Trump has changed the game for Canadian politicians
by Kaitlin Lee (feat. Colin Robertson)
July 21, 2017
He’s been in the White House for six months, but Canadian politicians are still figuring out how to navigate the waters of his presidency.
Donald Trump is the least popular American president in 70 years, according to a recent Washington Post poll, and the most active ever on Twitter.
Colin Robertson, Executive Fellow at the School of Public Policy at the University of Calgary, said our leaders have had to step up and play the game the way Americans play it, but we’ve found more allies than expected.
“There’s a lot of people who see value and gain from the current North American Free Trade Agreement, particularly in the farm community and that’s what, I think, convinced Trump at 100 days, not to just completely tear up the agreement,” he said.
Robertson said Trump’s unpredictability has posed a challenge for countries around the world.
“We’re going in one direction on climate, and Mr. Trump has basically called a dead stop — California, which is, of course, bigger both in population and economic power than Canada. They are very much in tandem with where we’re going, as are a number of other states,” he said.
When it comes to the head of state, Canada’s prime minister has approached with caution.
“I think the Trudeau effort to establish a very good working relationship with Donald Trump has actually paid off. He’s avoided confrontation,” he said. “When he’s spoken to the president, in fact, he’s said more frequently than he spoke to Barack Obama by telephone, the president has carried through.”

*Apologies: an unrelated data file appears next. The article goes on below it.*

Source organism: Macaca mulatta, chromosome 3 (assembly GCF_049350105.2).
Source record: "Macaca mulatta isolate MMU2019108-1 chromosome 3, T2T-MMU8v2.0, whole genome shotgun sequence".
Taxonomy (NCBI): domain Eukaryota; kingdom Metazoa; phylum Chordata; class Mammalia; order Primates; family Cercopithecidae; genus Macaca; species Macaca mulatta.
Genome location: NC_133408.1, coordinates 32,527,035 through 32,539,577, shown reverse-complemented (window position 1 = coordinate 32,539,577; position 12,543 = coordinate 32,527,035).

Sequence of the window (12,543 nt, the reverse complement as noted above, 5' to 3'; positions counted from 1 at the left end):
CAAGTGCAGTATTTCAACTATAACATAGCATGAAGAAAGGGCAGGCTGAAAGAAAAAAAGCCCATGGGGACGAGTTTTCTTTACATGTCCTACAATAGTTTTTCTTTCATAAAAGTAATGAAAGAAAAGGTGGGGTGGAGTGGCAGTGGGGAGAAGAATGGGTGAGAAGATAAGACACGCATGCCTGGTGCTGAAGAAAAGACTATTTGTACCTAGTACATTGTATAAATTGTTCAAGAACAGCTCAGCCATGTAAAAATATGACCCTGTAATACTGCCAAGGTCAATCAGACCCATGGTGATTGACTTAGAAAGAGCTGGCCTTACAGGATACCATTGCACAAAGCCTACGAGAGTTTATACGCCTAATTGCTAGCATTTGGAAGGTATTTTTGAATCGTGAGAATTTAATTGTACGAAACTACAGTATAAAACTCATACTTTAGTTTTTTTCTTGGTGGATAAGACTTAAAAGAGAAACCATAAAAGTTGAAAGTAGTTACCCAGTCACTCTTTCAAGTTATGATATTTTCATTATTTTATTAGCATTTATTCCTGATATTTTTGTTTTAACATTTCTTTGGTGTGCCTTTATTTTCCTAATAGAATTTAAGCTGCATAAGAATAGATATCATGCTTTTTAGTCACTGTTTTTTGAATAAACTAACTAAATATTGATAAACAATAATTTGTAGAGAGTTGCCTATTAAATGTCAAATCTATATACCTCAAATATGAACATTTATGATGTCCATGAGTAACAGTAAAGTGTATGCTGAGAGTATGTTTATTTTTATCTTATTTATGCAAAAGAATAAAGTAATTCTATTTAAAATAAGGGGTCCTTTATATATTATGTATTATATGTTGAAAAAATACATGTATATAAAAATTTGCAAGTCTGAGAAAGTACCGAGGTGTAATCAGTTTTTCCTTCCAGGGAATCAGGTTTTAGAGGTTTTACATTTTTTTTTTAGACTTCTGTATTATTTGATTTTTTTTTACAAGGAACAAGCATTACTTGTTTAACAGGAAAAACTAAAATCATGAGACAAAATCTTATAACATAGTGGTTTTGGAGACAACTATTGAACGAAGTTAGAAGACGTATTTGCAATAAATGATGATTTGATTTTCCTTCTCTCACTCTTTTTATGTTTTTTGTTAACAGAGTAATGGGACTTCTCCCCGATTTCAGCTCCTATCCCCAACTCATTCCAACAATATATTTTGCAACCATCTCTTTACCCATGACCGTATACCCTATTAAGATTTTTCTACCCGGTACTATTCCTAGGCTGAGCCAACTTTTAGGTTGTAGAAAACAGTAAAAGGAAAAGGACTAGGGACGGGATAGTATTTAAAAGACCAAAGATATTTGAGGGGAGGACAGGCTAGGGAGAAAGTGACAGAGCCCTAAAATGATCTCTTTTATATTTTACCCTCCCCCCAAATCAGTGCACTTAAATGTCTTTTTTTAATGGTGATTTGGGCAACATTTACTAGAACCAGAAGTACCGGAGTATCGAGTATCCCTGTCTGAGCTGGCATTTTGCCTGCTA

In fact, working with the Trump administration has brought together Canadian politicians for the greater good.
“We’re finding there’s broad unanimity, regardless of political stripe,” he said. “Whether it’s Premier Notley or Premier Wall, or any of the others, they’ve all been down there, (and) that strengthens the Canadian hand going into these negotiations.”
Robertson’s new report suggests Canada still need to step up on a global scale.
“We are going to have to move in to that gap, particularly in areas where the Americans under Trump are pulling out and that would include climate, that would include support for international organizations,” he said.
He also said more effort needs to be put in to reducing reliance on the U.S.
“You can’t change geography, nor would we want to — having preferred access to the United States will always be a top priority for Canada, but that doesn’t mean to say we shouldn’t be seeking to diversify,” he said.